(the New Orleans hurricaine emergency chief)


The last hurricane that hit the south gulf shores miraculously went from a 3 to a 1 in the last 12 hours before landfall.

Lets hope the same "technology" will work again.


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Subject: RE: BS: more hurricane warnings
From: Bill D
Date: 27 Aug 05 - 08:53 PM

wonder who the genius was who decided to place the pumps to relieve flooding in the way of floods? Seems like THAT, at least could have special placement....but maybe I don't understand the $$$$$ of it all...


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Subject: RE: BS: more hurricane warnings
From: PoppaGator
Date: 27 Aug 05 - 10:05 PM

So far, so good. Thanks to all for asking.

We're riding it out; our house is on the highest ground in the city, with the main living area raised a full story above grade, and our single past experience with evacuation was pretty unpleasant. Of course, that time turned out to be a false alarm for us (Ivan, last year), and this one might really hit the city and be a disaster. Still in all, we're standing pat and occupying our property, as are most of our neighbors, as well as most friends who live in town. (The suburbs are something else, with larger areas much more flood-prone.)

We have about 16-18 hours to change our minds; we could drive out of town anytime before dark tomorrow and be gone before the storm hits Monday morning. Thing is, there are no rooms available anywhere within 500 miles, and we have too many people to fit in one car ~ three "young adults," two actual grownups, and a 20-month-old. The baby seat takes up too much space to squeeze four across the back seat. If we get scared enough to change our minds and bug out, we would have to take the gas guzzling SUV rather than the Toyota sedan ~ same number of seats, but there's space in the back for someone to curl up. It would be a pretty uncomfortable ride for the one who pulls the sort straw, but preferable to the trunk of the Camry!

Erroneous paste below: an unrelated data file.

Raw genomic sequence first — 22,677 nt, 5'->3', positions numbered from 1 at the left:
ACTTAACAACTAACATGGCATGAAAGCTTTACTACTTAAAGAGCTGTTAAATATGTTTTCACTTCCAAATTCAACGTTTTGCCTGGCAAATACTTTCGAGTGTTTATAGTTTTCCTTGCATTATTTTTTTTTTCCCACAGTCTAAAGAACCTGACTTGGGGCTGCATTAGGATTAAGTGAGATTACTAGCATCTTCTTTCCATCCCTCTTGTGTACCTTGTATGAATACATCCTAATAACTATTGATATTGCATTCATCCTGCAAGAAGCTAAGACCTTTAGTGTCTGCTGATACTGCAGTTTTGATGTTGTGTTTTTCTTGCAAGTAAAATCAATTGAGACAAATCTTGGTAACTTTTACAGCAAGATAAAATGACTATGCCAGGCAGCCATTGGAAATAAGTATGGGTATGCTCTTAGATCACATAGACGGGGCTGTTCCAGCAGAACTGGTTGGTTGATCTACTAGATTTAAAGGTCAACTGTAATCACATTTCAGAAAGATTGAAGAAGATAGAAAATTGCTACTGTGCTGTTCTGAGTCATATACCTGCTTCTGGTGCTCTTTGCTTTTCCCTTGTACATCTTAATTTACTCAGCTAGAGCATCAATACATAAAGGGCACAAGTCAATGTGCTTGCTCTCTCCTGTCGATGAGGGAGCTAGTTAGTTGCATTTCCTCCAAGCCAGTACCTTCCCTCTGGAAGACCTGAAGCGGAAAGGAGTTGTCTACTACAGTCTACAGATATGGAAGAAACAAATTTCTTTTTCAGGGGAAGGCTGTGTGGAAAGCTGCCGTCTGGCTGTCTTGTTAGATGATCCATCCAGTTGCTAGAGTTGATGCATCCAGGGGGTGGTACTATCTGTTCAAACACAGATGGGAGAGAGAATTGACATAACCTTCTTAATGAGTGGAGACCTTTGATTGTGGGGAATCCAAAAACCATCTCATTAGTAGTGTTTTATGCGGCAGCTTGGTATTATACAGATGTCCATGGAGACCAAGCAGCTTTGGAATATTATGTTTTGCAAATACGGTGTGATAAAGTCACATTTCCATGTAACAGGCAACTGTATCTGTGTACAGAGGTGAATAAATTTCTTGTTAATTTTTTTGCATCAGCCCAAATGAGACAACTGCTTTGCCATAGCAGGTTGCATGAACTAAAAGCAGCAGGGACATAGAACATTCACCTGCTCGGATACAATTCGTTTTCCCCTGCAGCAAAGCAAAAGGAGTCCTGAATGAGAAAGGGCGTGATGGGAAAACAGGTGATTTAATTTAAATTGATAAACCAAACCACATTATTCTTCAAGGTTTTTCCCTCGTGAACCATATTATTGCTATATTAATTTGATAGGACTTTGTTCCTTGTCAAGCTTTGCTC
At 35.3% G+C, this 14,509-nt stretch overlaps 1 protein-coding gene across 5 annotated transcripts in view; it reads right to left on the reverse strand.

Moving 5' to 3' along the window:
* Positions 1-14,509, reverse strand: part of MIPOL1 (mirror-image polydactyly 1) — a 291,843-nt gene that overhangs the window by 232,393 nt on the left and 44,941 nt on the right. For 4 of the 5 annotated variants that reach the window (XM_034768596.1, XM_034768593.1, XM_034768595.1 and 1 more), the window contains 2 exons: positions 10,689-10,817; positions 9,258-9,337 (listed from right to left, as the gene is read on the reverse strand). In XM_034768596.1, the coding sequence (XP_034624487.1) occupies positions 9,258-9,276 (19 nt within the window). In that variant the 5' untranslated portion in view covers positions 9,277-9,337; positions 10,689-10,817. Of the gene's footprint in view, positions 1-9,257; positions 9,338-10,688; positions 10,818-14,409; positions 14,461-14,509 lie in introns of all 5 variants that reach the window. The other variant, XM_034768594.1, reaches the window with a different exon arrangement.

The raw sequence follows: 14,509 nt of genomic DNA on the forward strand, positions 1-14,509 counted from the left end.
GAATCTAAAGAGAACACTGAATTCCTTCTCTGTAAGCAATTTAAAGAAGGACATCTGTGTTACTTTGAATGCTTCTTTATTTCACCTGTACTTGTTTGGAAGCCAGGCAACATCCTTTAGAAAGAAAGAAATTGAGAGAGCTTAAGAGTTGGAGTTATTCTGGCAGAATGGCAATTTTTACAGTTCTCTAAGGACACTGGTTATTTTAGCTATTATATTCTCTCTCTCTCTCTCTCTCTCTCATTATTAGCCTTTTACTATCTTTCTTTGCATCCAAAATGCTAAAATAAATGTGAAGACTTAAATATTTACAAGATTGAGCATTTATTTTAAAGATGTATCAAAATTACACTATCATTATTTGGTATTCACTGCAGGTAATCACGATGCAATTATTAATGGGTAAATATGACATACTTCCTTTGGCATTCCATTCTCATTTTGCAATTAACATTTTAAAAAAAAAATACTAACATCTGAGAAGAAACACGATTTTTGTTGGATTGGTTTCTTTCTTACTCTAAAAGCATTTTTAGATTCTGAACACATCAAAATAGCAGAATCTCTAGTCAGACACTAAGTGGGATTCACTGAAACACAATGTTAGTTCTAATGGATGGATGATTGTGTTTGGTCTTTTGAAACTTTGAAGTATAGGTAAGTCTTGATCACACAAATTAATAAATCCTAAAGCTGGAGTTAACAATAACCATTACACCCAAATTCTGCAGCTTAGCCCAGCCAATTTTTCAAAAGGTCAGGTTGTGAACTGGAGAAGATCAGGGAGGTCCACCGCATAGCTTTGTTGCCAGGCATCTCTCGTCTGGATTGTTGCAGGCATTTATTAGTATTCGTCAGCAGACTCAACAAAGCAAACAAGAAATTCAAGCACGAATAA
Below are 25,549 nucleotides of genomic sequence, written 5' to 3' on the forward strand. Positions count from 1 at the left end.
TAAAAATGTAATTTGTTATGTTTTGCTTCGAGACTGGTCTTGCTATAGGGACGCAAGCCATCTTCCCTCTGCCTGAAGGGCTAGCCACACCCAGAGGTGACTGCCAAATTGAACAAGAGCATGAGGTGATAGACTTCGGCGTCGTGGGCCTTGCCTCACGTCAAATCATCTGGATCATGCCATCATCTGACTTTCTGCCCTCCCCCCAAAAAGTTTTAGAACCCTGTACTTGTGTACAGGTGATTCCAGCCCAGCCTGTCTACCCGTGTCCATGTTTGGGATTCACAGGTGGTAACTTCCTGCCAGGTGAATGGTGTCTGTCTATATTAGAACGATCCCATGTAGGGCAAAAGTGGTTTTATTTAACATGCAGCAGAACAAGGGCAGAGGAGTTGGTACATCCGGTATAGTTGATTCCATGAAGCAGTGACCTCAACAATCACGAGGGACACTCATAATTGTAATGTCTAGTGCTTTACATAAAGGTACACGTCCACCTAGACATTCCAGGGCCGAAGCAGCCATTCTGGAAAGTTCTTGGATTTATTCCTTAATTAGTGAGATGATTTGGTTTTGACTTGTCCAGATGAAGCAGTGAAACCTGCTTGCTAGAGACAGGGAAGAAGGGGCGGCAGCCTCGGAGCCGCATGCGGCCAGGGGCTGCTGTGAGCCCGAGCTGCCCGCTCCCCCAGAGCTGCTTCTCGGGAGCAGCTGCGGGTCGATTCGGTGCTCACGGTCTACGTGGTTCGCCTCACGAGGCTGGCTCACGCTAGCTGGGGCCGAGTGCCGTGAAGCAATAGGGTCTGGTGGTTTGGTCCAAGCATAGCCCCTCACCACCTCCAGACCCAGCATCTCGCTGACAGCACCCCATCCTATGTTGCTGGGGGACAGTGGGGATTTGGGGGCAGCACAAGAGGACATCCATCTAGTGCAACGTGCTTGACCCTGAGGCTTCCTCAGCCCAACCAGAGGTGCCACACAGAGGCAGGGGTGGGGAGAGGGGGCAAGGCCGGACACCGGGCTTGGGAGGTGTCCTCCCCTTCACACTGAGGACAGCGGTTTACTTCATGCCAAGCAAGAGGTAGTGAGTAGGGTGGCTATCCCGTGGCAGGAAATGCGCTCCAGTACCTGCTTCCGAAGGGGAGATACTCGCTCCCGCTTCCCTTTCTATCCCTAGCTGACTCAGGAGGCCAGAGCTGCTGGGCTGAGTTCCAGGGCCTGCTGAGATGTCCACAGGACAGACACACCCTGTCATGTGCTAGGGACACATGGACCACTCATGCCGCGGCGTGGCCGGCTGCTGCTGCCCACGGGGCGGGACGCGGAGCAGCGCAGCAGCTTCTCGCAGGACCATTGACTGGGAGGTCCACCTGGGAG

We'll have power until the storm hits Mon a.m. I'm not guaranteeing if and when I'll be sitting at the computer again, but I'll try to keep you all posted, and let you all know if and when we change our mind and hit the road.

While this hurricane could be pretty bad, especially with the high winds, the angle at which it's approaching rules out the real "worst case scenario." If the eye were to come straight up the river, southeast to northwest, the counterclockwise winds could theoretically blow enough water from the gulf into Lake Pontchartrain to breach the lakeside levees north of the city, which would then hold the floodwaters in. That's the blueprint for the biblical-proportions "Big One" but that's not what's happening with Katrina.